Homer Simpson Marches on Washington: Dissent through American Popular Culture

By Timothy M. Dale; Joseph J. Foy | Go to book overview

14
IT’S NOT FUNNY ’CAUSE IT’S TRUE:
The Mainstream Media’s Response to Media Satire
in the Bush Years

Carl Bergetz

At the start of the new millennium, a phenomenon began troubling members of the mainstream national news media (imprecisely but efficiently shortened here to MSM).1 They were becoming increasingly defensive about their ratings, image, and standing in the community inside and outside the Upper East Side. A perception existed—mainly among the MSM—that the MSM was under attack.

Of course, the MSM had been assailed before and lived to report on it. The confrontations have typically come from technological changes, manifested in competing alternative media outlets.2 From print to radio to television to cable, the old guard has substantially subsumed each new threat into the protean MSM agglomeration. Even the wild World Wide Web, teeming with bloggers living in their moms’ basements and writing in their pajamas, has not been immune, as the MSM has copied, co-opted, or otherwise moved erstwhile indie writers out of their parents’ homes and into some classier sleepwear.3

But during the Bush years, a different threat to the MSM emerged that needed no technological advancement. It was something truly no-tech, something as old as the Romans, something powerful enough to shake the very idea of the MSM itself: clowns. Yes, clowns were breaching the MSM gates. At least that was a conclusion drawn from a 2004 Pew Research Center study on viewing habits, which showed a growing number of people getting their news from clowns (more precisely, “satirists”) on Saturday Night Live, The Daily Show, and similar after-hours comedy programs.4

-257-

Notes for this page

Add a new note
If you are trying to select text to create highlights or citations, remember that you must now click or tap on the first word, and then click or tap on the last word.
One moment ...
Default project is now your active project.
Project items

Items saved from this book

This book has been saved
Highlights (0)
Some of your highlights are legacy items.

Highlights saved before July 30, 2012 will not be displayed on their respective source pages.

You can easily re-create the highlights by opening the book page or article, selecting the text, and clicking “Highlight.”

Citations (0)
Some of your citations are legacy items.

Any citation created before July 30, 2012 will labeled as a “Cited page.” New citations will be saved as cited passages, pages or articles.

We also added the ability to view new citations from your projects or the book or article where you created them.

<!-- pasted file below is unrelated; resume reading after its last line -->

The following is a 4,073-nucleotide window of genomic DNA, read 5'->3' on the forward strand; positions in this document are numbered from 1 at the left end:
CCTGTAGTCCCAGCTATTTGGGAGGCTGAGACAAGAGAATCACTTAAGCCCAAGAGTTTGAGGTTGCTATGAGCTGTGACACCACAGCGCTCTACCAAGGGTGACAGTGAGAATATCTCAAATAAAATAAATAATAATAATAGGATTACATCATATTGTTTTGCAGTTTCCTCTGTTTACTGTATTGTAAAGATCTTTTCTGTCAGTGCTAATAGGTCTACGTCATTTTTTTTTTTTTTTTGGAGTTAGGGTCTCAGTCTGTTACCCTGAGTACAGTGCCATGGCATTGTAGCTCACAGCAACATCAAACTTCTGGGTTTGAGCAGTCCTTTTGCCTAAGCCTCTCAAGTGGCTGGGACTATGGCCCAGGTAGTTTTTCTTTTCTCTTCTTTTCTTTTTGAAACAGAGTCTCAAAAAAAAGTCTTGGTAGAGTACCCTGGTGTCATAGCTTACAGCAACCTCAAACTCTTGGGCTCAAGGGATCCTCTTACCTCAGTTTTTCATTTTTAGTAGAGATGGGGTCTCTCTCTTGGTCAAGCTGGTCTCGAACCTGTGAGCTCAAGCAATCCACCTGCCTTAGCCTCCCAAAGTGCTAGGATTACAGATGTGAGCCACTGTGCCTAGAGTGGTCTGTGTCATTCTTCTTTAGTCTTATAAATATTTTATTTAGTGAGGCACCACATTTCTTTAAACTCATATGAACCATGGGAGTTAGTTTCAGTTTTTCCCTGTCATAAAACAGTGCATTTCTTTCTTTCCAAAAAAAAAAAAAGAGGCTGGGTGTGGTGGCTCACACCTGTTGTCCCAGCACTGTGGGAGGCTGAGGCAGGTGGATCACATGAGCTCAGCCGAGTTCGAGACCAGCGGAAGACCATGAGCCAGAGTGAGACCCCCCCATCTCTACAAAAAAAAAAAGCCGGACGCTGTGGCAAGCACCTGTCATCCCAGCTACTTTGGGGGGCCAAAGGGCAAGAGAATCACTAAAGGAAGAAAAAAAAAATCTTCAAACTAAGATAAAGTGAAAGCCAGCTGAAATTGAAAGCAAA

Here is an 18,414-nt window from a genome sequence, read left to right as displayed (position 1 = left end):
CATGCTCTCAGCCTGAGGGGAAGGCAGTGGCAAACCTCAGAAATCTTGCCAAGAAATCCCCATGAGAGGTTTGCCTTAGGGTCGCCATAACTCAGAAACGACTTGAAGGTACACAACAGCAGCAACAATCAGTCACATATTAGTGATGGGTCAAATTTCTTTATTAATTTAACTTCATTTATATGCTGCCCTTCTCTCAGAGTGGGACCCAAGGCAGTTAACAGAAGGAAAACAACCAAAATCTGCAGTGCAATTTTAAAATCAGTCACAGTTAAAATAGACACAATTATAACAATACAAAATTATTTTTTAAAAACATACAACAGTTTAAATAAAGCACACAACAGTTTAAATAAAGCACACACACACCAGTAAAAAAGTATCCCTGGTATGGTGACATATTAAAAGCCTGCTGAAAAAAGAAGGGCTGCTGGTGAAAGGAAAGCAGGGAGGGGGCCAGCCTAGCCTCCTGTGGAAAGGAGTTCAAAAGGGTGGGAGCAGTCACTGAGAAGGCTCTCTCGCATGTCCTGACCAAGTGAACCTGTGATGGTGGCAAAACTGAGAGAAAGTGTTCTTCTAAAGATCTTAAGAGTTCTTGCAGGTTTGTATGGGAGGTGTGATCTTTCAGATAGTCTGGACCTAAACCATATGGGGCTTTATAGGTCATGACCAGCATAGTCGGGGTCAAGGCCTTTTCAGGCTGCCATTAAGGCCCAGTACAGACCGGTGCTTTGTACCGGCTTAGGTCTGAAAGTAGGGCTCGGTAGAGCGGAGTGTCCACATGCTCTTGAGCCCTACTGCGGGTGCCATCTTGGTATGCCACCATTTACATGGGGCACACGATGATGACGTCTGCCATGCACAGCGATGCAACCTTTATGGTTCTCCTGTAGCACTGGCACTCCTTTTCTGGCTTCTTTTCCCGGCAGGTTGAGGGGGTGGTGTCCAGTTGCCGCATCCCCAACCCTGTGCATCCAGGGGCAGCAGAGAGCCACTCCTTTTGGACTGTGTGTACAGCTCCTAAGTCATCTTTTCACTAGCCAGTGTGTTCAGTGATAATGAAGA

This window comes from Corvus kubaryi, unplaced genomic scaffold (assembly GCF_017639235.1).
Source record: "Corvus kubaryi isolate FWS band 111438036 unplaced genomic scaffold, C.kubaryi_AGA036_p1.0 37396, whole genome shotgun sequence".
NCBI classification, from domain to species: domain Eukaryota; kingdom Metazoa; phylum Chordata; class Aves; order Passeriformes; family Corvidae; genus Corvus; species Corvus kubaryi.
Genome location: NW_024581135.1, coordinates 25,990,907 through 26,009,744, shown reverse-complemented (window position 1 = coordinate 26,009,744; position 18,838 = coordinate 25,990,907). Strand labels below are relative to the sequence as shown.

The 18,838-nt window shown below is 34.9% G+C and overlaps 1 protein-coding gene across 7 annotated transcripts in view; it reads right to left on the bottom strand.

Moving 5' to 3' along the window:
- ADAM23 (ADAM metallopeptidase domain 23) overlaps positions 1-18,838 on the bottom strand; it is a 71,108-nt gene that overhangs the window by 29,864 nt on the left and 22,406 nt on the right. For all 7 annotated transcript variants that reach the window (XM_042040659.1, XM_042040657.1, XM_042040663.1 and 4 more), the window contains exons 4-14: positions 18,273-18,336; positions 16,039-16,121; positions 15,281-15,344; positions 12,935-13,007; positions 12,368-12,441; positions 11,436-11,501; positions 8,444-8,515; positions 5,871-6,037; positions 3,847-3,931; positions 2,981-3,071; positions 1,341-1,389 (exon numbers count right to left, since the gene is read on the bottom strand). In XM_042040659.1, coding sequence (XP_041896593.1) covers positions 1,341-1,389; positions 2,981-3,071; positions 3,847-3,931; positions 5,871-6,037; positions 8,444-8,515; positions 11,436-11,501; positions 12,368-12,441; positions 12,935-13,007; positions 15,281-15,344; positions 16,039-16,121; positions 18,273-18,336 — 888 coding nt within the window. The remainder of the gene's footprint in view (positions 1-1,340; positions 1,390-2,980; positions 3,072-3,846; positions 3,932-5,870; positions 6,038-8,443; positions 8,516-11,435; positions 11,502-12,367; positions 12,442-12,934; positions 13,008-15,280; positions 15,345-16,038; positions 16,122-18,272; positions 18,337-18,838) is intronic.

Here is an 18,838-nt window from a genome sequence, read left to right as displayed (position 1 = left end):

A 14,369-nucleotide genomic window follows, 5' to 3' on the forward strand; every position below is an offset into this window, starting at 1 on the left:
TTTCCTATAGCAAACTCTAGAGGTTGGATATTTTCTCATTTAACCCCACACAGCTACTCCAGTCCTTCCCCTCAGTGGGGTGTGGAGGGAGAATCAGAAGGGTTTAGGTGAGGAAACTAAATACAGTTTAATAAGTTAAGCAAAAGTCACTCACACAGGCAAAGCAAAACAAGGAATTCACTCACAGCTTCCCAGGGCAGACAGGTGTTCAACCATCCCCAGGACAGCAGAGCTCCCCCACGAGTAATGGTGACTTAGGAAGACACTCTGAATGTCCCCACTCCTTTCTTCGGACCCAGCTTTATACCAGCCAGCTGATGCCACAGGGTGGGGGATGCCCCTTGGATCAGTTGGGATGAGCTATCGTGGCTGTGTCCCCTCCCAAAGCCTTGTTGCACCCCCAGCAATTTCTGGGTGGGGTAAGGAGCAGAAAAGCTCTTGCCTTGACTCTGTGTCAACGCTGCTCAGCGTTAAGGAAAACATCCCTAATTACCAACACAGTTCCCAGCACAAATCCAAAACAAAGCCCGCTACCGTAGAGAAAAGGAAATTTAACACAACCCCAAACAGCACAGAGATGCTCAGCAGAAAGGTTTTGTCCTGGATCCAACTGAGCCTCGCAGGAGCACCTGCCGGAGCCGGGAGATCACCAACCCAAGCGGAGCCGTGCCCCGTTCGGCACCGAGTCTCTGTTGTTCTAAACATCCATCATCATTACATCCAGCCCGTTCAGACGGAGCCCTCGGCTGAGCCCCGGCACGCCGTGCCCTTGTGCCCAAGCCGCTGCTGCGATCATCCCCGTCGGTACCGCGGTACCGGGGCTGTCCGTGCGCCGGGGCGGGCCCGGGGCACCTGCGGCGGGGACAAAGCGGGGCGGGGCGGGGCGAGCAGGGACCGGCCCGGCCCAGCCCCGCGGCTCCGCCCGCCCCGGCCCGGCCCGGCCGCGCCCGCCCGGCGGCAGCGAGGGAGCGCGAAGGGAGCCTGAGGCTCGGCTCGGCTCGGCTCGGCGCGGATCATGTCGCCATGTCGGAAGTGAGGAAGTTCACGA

Notes (0)
Bookmarks (0)

You have no saved items from this book

Project items include:
  • Saved book/article
  • Highlights
  • Quotes/citations
  • Notes
  • Bookmarks
Notes
Cite this page

Cited page

Style
Citations are available only to our active members.
Buy instant access to cite pages or passages in MLA, APA and Chicago citation styles.

(Einhorn, 1992, p. 25)

(Einhorn 25)

1. Lois J. Einhorn, Abraham Lincoln, the Orator: Penetrating the Lincoln Legend (Westport, CT: Greenwood Press, 1992), 25, http://www.questia.com/read/27419298.

Cited page

Bookmark this page
Homer Simpson Marches on Washington: Dissent through American Popular Culture
Table of contents

Table of contents

Settings

Settings

Typeface
Text size Smaller Larger Reset View mode
Search within

Search within this book

Look up

Look up a word

  • Dictionary
  • Thesaurus
Please submit a word or phrase above.
Print this page

Print this page

Why can't I print more than one page at a time?

Help
Full screen
/ 307

matching results for page

    Questia reader help

    How to highlight and cite specific passages

    1. Click or tap the first word you want to select.
    2. Click or tap the last word you want to select, and you’ll see everything in between get selected.
    3. You’ll then get a menu of options like creating a highlight or a citation from that passage of text.

    OK, got it!

    Cited passage

    Style
    Citations are available only to our active members.
    Buy instant access to cite pages or passages in MLA, APA and Chicago citation styles.

    "Portraying himself as an honest, ordinary person helped Lincoln identify with his audiences." (Einhorn, 1992, p. 25).

    "Portraying himself as an honest, ordinary person helped Lincoln identify with his audiences." (Einhorn 25)

    "Portraying himself as an honest, ordinary person helped Lincoln identify with his audiences."1

    1. Lois J. Einhorn, Abraham Lincoln, the Orator: Penetrating the Lincoln Legend (Westport, CT: Greenwood Press, 1992), 25, http://www.questia.com/read/27419298.

    Cited passage

    Thanks for trying Questia!

    Please continue trying out our research tools, but please note, full functionality is available only to our active members.

    Your work will be lost once you leave this Web page.

    Buy instant access to save your work.

    Already a member? Log in now.

    Oops!

    An unknown error has occurred. Please click the button below to reload the page. If the problem persists, please try again in a little while.